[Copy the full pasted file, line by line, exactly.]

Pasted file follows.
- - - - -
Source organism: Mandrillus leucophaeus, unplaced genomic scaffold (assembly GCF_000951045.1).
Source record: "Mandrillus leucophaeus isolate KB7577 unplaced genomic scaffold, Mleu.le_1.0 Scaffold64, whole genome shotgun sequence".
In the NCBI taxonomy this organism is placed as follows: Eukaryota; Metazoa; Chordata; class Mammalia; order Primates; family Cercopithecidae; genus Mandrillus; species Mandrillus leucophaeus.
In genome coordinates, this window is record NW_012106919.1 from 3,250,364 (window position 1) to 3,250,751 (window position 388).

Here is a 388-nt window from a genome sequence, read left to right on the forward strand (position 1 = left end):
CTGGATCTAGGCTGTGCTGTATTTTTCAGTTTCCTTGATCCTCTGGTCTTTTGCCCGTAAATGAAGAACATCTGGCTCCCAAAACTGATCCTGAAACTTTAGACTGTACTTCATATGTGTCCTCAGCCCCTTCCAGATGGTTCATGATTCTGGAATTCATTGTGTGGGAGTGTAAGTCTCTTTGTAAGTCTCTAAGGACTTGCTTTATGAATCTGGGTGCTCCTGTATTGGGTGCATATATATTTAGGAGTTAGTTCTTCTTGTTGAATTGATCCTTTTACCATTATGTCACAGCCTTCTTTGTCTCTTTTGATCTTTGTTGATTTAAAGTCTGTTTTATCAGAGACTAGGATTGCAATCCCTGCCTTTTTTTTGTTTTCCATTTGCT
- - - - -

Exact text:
Source organism: Mandrillus leucophaeus, unplaced genomic scaffold (assembly GCF_000951045.1).
Source record: "Mandrillus leucophaeus isolate KB7577 unplaced genomic scaffold, Mleu.le_1.0 Scaffold64, whole genome shotgun sequence".
In the NCBI taxonomy this organism is placed as follows: Eukaryota; Metazoa; Chordata; class Mammalia; order Primates; family Cercopithecidae; genus Mandrillus; species Mandrillus leucophaeus.
In genome coordinates, this window is record NW_012106919.1 from 3,250,364 (window position 1) to 3,250,751 (window position 388).

Here is a 388-nt window from a genome sequence, read left to right on the forward strand (position 1 = left end):
CTGGATCTAGGCTGTGCTGTATTTTTCAGTTTCCTTGATCCTCTGGTCTTTTGCCCGTAAATGAAGAACATCTGGCTCCCAAAACTGATCCTGAAACTTTAGACTGTACTTCATATGTGTCCTCAGCCCCTTCCAGATGGTTCATGATTCTGGAATTCATTGTGTGGGAGTGTAAGTCTCTTTGTAAGTCTCTAAGGACTTGCTTTATGAATCTGGGTGCTCCTGTATTGGGTGCATATATATTTAGGAGTTAGTTCTTCTTGTTGAATTGATCCTTTTACCATTATGTCACAGCCTTCTTTGTCTCTTTTGATCTTTGTTGATTTAAAGTCTGTTTTATCAGAGACTAGGATTGCAATCCCTGCCTTTTTTTTGTTTTCCATTTGCT